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Commercial Leases

With a focus on commercial, residential and mixed-use, our property team delivers the certainty you need. Whether you are purchasing your first property or are a property developer, an investor or a landlord, we’ll protect your interests.

Our expertise includes:

  • Buying or Selling Property
  • Buying or Selling a Business
  • Commercial + Retail Leasing
  • Liquor Licensing
  • Finance Negotiation
  • Joint Ventures
  • Contract Review
  • Off-the-Plan Developments
  • Subdivisions
  • Transfer of Properties
  • Planning + Development Agreements


Commercial Leases
A commercial lease is a contract between a landlord and a tenant for the rental of commercial property. Before signing a commercial lease, it’s important to obtain advice in order to properly understand the lease contract that defines the rights and responsibilities of each party.

Term of lease and option to renew
The length of the lease is important when negotiating a commercial lease. Security of tenancy is one of the most important considerations when establishing and operating a business. You should negotiate the term and options of the lease to suit the requirements of your business. You can negotiate a clause which provides an option to renew your lease before the end of the lease term.

Rent and reviews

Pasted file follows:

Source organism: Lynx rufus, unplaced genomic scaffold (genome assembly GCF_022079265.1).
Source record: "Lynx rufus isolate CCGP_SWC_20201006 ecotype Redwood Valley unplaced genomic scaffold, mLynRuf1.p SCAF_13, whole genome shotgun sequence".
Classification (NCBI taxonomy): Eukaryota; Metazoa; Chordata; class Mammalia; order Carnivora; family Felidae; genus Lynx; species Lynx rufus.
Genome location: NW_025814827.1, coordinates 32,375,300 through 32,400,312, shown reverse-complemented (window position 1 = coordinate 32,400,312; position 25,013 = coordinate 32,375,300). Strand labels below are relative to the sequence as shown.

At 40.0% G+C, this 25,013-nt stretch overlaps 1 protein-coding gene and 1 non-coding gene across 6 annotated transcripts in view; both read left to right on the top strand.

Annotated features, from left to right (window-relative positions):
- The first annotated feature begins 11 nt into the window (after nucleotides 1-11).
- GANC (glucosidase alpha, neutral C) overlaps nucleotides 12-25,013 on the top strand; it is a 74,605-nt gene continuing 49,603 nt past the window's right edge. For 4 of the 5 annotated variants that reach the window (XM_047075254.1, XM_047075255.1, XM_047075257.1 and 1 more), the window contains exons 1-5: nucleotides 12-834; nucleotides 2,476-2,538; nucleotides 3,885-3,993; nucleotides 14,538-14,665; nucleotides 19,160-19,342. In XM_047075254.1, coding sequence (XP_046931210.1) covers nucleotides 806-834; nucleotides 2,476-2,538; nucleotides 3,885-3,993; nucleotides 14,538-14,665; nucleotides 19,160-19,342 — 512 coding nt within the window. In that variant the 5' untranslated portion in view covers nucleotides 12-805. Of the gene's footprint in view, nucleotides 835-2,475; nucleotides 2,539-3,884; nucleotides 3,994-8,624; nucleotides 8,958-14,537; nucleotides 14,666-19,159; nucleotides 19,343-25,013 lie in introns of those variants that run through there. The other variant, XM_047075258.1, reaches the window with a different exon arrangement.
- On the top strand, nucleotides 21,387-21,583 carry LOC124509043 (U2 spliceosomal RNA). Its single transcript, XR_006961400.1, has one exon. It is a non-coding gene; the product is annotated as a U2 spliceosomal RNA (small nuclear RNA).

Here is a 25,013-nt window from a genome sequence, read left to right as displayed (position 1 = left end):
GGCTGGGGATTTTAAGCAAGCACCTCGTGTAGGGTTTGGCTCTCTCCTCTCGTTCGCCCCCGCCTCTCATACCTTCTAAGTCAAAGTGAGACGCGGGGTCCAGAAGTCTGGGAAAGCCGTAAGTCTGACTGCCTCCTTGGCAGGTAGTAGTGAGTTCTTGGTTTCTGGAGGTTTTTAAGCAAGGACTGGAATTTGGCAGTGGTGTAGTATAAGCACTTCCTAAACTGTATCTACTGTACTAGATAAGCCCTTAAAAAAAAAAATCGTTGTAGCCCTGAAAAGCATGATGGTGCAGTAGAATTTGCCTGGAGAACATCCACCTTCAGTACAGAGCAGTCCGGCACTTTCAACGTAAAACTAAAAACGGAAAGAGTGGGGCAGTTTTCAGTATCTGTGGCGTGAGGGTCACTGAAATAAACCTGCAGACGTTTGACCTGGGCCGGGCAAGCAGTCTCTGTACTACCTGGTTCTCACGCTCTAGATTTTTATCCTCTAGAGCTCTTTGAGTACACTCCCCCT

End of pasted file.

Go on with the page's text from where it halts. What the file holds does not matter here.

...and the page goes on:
The rent and rent reviews are negotiated between the landlord and tenant. The rent is usually reviewed annually. Under NSW law, there is no limitation on the rate or method of the review for commercial leases. The method and rate of those reviews must be clearly set out in the lease for each rent review period.

Rent for a commercial lease may include or exclude outgoing costs such as insurance, council rates, water rates, land tax, management fees, strata or other levies. The lease document will identify the type of outgoings for which you’ll be liable in addition to your rent.

There are no legal requirements for a bond under a commercial lease. This is usually a matter for the parties to agree. The bond is usually between one to six month’s rent but in most cases is three (3) month’s rent. The bond can be provided in the form of a bank guarantee or cash deposit. The lease will need to specify when the bond will be returned to the tenant after the lease has ended and under what circumstances the landlord can withhold funds from the bond.


Fixtures and fit-out
Tenants generally pay the cost of installing fixtures and fittings. A contribution to the fit-out cost may be negotiated with the landlord. When the lease has ended, the tenant, unless agreed otherwise by the landlord, must remove the fit-out and return the shop to the condition it was in before the lease began. This is called “make good”.


Usually the tenant is responsible for general repairs and maintenance. The landlord is usually responsible for repairs and maintenance of a structural nature such as the roof, walls and air-conditioning. The landlord is also liable for repairs and maintenance of common areas and facilities like gardens, car parks and bathrooms.

These are just some of the main issues to consider before entering into a lease. However, there are also many more matters you’ll need to think about. That’s why it’s essential you obtain legal advice from the team at Sanford Legal before you make the significant legal commitment to a commercial and/or retail lease. We’ll be happy to help you every step of the way.


Contact Sanford Legal today for a no obligation fee estimate.

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